“People are beginning to question if indeed reinfection does happen not too long after infection,” said Dr. Susan Kline, a professor of medicine in the division of infectious diseases and international medicine at the University of Minnesota Medical School. “These reports that have come out have us questioning how many others this has happened to.”
It can be common for some families of viruses to go latent and then reactivate. For instance, the varicella-zoster virus can cause chickenpox in children, go dormant and then reactivate as herpes zoster, or shingles, which causes painful rashes in adults.
Previous coronaviruses, such as SARS, MERS and seasonal cold bugs, tended not to do that, however. And it seemed unlikely SARS-CoV-2 would reactivate in previously sick people, though the science is still emerging, Kline explained.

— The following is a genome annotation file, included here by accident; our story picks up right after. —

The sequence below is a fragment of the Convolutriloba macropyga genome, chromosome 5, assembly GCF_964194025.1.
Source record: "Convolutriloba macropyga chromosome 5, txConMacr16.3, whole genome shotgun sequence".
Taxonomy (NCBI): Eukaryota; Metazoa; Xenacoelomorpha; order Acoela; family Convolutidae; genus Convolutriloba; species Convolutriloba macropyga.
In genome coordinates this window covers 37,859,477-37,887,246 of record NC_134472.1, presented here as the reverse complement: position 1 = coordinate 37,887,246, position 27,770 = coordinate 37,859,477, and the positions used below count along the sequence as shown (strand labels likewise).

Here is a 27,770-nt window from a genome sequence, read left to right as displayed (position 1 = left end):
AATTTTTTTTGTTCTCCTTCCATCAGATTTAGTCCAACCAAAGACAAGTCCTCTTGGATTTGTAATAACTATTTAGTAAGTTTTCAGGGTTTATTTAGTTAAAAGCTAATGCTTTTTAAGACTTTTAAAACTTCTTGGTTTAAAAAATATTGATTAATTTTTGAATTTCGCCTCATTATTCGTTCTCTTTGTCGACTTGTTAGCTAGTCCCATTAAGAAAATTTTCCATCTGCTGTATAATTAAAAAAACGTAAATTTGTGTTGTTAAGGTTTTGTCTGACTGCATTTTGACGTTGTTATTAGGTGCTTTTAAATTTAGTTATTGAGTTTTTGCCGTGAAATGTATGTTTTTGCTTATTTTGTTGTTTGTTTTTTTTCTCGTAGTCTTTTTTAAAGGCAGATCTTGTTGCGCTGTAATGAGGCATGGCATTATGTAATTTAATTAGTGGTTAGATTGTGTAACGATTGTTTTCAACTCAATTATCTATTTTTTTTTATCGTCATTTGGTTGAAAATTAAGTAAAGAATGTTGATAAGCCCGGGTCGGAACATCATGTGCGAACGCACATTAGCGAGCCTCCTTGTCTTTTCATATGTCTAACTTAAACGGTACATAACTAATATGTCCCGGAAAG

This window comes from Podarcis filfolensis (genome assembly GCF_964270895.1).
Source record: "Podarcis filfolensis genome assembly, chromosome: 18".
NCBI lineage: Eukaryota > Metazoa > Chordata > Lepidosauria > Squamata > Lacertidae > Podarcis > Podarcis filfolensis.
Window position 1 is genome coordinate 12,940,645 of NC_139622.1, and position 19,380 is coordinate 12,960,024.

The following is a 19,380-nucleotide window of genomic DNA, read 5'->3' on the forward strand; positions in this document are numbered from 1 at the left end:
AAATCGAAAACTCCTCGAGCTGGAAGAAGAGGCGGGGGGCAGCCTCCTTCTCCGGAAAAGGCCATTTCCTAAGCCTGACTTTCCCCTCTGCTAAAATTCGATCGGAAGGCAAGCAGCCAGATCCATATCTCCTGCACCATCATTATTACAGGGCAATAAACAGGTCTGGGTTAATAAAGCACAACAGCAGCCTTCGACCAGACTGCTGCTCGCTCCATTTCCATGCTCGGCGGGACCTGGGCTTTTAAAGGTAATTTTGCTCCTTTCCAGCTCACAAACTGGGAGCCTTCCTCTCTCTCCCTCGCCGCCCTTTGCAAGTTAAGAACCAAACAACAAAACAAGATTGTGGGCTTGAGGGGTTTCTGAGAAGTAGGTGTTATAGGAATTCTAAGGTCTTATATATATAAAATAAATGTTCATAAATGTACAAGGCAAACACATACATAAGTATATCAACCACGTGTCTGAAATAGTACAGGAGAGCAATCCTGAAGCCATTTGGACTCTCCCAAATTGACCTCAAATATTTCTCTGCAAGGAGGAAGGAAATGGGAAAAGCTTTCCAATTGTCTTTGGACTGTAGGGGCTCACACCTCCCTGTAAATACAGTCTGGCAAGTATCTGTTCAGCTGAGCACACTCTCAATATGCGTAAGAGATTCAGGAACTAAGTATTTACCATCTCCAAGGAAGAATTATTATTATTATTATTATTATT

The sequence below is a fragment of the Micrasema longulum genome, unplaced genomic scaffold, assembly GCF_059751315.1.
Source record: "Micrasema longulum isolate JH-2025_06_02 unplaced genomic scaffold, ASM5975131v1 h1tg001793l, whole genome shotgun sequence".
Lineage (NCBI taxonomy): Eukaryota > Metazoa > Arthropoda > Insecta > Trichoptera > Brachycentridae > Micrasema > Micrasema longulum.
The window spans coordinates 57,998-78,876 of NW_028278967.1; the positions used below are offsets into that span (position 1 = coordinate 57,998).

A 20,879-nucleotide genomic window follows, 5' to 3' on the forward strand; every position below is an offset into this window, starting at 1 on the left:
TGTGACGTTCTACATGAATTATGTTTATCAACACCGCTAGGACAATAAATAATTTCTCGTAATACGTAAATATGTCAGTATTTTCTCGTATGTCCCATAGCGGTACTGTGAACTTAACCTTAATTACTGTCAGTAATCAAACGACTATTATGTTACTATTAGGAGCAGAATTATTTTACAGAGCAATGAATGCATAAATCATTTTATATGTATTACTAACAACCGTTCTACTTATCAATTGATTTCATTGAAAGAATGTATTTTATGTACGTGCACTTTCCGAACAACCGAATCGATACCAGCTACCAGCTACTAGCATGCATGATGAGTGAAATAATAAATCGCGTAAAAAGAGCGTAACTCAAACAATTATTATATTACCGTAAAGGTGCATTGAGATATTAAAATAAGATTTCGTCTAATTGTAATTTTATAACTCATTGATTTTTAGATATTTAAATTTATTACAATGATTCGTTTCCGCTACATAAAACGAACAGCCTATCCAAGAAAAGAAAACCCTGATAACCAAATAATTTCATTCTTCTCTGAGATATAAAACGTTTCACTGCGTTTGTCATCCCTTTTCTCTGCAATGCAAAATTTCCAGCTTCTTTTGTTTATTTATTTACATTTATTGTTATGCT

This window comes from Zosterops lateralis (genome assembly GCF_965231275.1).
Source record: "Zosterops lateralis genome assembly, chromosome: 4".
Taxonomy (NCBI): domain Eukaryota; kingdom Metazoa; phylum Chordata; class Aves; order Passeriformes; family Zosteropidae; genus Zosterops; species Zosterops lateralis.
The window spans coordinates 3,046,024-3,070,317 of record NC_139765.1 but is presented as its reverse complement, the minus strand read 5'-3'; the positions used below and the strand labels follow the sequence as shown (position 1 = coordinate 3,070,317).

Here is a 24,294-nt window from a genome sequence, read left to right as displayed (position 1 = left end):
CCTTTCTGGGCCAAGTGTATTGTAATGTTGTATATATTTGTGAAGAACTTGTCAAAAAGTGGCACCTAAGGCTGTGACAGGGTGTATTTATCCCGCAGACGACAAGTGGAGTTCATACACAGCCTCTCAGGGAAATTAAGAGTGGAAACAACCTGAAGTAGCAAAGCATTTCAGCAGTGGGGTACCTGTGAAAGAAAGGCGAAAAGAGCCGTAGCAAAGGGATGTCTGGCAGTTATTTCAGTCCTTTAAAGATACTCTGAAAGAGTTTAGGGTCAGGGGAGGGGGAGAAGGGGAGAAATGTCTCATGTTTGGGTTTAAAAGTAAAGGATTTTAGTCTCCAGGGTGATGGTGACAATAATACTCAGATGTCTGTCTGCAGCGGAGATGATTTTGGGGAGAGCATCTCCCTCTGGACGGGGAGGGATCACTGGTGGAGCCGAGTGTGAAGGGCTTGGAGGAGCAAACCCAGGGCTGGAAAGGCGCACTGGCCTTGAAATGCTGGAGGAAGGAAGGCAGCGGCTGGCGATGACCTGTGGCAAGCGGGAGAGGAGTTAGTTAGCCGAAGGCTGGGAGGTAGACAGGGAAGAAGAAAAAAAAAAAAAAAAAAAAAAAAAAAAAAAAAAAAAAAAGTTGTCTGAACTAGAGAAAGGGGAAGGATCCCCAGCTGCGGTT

“I don’t think we have good evidence for that, but we can’t rule out that possibility,” she said.
Antibodies may not last long
The US Centers for Disease Control and Prevention in August issued new guidance explaining that those who test positive for coronavirus do not need to quarantine or get retested for up to three months as long as they do not develop symptoms again. In many cases, it’s unclear if someone actually got Covid-19 twice.
The recommendations are “based on the latest science about COVID-19 showing that people can continue to test positive for up to 3 months after diagnosis and not be infectious to others,” CDC spokesperson said in August.
The CDC’s guidance came after a number of scientific studies produced evidence that coronavirus immunity may not be long-lasting.
They make Josey question what’s next in his life.